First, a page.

I must admit that although I have not read each and every comment posted on the IHOP credit card/ID situation, it is a sad fact indeed that so many of you fail to see the real facts involved. It is also a very sad statement on the citizenry of this country to have so little regard for your own constitutional rights, and the work of those, including the founding fathers, our elected officials, and appointed members of the United States Supreme Court who have spent so much time, and energy deliberating and ultimately rendering decisions to make certain that our individual rights are preserved.

    Any of the idiots, or “sheeple” that voluntarily submit to showing receipts at Walmart, or gleefully show a state issued picture identification to some low-level clerk, don’t deserve to have the rights grated to you by our illustrious Constitution, and should be automatically relegated to “dumb ass” status and have your particular rights revoked.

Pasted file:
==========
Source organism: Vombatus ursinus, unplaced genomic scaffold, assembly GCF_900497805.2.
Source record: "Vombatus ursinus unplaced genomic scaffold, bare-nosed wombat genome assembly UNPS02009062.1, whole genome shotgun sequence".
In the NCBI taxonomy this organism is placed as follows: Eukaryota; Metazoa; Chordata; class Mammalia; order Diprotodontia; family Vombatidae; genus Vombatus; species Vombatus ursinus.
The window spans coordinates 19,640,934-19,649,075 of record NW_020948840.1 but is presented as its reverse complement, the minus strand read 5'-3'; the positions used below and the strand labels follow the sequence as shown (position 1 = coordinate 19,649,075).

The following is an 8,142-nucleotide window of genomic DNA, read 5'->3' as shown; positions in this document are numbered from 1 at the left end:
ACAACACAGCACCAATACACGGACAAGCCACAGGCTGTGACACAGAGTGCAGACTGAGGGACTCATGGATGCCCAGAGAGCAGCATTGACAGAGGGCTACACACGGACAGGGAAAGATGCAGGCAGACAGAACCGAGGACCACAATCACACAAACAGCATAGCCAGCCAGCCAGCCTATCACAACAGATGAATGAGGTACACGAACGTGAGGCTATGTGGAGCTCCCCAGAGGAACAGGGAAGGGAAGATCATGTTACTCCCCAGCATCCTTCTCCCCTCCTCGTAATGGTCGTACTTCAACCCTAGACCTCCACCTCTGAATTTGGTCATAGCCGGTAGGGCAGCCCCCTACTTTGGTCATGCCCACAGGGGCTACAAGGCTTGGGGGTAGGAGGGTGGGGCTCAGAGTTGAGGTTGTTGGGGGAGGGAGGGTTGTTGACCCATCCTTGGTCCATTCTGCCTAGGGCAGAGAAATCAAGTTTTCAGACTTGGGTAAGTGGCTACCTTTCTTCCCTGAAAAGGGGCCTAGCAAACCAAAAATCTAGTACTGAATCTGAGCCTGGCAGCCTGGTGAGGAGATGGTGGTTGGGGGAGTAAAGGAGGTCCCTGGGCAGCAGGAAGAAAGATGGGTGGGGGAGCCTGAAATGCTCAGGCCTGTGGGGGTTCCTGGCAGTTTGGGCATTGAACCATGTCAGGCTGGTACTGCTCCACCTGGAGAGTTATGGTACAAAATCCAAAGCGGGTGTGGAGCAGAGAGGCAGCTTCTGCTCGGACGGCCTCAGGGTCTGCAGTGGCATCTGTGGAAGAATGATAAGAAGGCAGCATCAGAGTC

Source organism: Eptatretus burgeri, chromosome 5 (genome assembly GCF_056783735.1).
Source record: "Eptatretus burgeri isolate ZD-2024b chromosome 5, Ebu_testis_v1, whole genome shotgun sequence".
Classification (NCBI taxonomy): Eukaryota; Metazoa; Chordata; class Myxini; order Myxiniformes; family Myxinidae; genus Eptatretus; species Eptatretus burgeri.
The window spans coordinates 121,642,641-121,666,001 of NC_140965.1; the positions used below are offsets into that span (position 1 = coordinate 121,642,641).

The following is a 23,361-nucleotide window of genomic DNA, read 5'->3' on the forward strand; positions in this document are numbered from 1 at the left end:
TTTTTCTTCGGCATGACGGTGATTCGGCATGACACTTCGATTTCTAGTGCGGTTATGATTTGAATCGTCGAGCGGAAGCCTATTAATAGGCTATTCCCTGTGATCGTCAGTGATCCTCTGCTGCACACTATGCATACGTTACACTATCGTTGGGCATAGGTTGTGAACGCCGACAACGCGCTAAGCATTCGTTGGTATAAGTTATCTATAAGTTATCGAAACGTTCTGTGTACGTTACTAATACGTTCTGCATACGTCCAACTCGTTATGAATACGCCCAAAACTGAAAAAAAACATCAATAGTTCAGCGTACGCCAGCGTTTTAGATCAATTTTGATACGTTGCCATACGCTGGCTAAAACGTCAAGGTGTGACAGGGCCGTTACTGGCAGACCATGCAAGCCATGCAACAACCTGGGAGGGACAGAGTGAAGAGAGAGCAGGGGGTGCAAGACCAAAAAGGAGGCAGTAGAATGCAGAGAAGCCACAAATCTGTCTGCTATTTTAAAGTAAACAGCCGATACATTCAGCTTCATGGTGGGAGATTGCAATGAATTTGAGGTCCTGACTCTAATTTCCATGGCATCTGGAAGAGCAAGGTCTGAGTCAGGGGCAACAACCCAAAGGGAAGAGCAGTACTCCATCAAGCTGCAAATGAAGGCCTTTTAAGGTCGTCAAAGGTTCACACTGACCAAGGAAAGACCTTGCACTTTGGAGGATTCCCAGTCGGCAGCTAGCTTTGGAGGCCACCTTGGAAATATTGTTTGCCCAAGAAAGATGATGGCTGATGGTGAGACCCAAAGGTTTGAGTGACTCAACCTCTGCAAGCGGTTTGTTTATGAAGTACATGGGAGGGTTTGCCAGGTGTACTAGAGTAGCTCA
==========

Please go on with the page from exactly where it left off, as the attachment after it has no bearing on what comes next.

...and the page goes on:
Sure, identity theft is indeed a problem. However, it’s not the job of any corporate retailer to violate your rights in the effort to thwart potential false use of a credit card. The card holder has the ultimate responsibility to monitor the use of his/her card, and in the same vein have the right to dutifully insist that their “RIGHTS” not be violated by a mere store “policy”, which generally have no basis in law.

    But, the bottom line is that if you’re too stupid to make yourself aware of the very laws that are designed to protect you, or choose to ignore them “to not cause a scene” then that is your tight, however sheepish it may be.